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Can time spent under EU law count towards a 10 year residence application?


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Someone recently asked me whether time spent under EU law can count towards a 10 year long residence application so I thought I would flag up the answer for others as well. In short, “yes”. I would have thought there would be relatively few people who find themselves in this situation but there will be some.

What is a 10 year long residence application, you ask? It is an application under paragraph 276A of the Immigration Rules which allows a person who has resided in the UK continuously and lawfully for 10 years to apply for settlement (Indefinite Leave to Remain or ILR). There are further qualifying criteria and the word “continuously” is subject to specific legal qualifiers but that is the gist of it.

Most people with residence under EU law as an EEA national or the family member of an EEA national will end up acquiring permanent residence after 5 years anyway, and will not need to apply for ILR, particularly as permanent residence is a stronger status than ILR with better protection against deportation. However, there will be some people who either qualify for ILR before they qualify for permanent residence because they have already been resident in the UK before becoming reliant on EU law or who somehow were reliant on EU law at some point but then reverted to being resident under the UK rules again.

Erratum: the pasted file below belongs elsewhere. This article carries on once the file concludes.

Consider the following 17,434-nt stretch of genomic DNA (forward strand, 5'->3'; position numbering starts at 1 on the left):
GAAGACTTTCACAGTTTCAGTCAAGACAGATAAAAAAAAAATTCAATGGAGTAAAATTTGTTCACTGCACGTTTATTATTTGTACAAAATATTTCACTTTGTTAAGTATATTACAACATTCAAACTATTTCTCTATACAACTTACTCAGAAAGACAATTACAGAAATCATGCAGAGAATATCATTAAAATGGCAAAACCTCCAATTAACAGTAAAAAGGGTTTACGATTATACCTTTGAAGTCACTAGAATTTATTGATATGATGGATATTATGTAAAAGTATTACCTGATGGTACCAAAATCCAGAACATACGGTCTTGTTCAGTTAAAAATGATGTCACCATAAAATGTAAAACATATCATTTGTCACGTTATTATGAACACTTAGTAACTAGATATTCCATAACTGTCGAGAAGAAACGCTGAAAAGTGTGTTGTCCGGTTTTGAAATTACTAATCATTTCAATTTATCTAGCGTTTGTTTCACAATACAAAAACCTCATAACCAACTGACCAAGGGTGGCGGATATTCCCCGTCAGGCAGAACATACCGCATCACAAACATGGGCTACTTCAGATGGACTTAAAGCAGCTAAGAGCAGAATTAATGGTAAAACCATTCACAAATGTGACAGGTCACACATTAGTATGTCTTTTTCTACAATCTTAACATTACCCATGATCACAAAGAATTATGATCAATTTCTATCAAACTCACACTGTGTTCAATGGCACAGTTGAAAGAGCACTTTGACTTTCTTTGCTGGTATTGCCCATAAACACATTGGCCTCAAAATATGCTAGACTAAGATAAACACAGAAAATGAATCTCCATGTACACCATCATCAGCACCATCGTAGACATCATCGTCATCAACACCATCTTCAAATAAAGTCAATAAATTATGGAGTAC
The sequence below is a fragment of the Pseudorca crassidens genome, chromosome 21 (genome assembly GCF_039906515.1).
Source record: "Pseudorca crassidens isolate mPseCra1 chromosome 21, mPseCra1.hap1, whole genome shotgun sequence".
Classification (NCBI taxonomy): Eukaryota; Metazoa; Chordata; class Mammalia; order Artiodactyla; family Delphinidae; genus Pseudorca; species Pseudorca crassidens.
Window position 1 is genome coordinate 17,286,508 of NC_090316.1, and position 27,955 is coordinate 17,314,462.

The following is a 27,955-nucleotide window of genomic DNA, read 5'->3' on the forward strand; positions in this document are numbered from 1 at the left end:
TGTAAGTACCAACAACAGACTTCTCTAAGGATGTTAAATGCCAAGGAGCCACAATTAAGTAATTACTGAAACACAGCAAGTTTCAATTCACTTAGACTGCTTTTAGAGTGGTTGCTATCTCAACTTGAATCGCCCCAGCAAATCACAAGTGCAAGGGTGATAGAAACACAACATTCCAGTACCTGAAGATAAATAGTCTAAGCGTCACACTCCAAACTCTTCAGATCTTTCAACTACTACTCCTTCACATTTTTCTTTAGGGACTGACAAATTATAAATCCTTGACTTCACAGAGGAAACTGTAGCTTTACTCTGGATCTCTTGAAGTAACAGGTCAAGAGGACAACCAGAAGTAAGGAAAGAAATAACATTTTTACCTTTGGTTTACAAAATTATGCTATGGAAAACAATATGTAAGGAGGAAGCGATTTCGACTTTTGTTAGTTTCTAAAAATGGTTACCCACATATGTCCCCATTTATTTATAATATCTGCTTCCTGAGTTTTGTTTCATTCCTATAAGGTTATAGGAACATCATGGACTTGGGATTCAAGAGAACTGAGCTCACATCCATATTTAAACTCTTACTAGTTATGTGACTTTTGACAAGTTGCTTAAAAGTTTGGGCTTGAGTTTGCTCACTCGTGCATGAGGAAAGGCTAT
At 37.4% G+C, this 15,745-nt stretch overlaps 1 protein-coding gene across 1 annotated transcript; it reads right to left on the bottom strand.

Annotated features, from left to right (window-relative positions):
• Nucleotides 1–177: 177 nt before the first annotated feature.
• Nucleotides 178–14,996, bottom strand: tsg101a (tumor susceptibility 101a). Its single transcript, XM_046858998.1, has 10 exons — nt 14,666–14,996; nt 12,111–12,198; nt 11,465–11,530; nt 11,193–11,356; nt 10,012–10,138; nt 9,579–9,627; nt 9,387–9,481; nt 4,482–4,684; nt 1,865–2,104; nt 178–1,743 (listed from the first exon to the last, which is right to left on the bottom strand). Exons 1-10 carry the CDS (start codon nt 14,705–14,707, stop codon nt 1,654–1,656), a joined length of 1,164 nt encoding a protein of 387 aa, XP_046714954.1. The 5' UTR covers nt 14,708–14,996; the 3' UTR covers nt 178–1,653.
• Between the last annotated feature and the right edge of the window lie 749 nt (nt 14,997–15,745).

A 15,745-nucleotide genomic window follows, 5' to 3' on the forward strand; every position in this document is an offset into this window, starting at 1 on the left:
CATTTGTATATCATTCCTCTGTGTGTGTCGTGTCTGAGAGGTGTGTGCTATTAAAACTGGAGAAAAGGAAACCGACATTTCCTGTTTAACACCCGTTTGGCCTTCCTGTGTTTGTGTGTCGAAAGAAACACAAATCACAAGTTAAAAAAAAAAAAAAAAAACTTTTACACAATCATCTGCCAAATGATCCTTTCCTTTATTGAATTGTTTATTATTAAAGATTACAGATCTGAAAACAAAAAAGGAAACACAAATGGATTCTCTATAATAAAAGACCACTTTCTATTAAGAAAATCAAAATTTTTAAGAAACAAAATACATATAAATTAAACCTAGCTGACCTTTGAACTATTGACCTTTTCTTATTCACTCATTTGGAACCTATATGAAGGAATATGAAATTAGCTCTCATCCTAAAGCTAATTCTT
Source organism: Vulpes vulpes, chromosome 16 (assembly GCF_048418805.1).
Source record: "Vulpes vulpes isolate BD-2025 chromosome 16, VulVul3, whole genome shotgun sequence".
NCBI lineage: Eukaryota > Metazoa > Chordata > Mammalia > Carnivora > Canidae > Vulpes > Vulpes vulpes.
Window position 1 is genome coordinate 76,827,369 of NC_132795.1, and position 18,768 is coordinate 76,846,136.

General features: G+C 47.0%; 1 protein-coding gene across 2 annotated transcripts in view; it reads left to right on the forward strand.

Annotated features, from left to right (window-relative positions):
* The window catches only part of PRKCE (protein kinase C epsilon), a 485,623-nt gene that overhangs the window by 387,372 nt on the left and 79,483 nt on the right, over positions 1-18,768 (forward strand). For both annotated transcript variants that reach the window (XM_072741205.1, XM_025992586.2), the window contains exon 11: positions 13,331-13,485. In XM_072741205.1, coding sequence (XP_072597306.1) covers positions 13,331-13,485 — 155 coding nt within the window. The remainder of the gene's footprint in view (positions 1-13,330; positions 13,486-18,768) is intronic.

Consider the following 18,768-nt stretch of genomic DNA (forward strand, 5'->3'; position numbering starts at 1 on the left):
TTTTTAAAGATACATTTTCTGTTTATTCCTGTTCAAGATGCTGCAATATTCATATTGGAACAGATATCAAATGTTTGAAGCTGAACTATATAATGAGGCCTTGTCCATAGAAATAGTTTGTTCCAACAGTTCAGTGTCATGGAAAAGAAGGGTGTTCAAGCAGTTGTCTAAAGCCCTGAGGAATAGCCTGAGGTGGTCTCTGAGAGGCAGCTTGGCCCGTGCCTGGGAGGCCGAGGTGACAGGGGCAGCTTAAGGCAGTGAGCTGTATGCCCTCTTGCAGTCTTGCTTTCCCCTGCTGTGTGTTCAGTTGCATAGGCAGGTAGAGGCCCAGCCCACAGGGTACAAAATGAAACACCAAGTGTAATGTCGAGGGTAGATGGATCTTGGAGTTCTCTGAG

See page 30 of the Long residence guidance:

Time spent in the UK does not count as lawful residence under paragraph 276A of the Immigration Rules for third country nationals who have spent time in the UK as:

  • the spouse, civil partner or other family member of an European Union (EU)
  • an EEA national exercising their treaty rights to live in the UK but have not qualified for permanent residence
  • former family members who have retained a right of residence

However, you must apply discretion and count time spent in the UK as lawful residence for an EU or EEA national or their family members exercising their treaty rights to reside in the UK.

Sufficient evidence must be provided to demonstrate that the applicant has been exercising treaty rights throughout any period that they are seeking to rely on for the purposes of meeting the long residence rules.

This could provide a route to settlement for those granted only a “derived” right of residence under EU law, as long as they can acquire the full 10 years of lawful residence. The Home Office may well disagree, though. 

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Colin Yeo

Immigration and asylum barrister, blogger, writer and consultant at Garden Court Chambers in London and founder of the Free Movement immigration law website.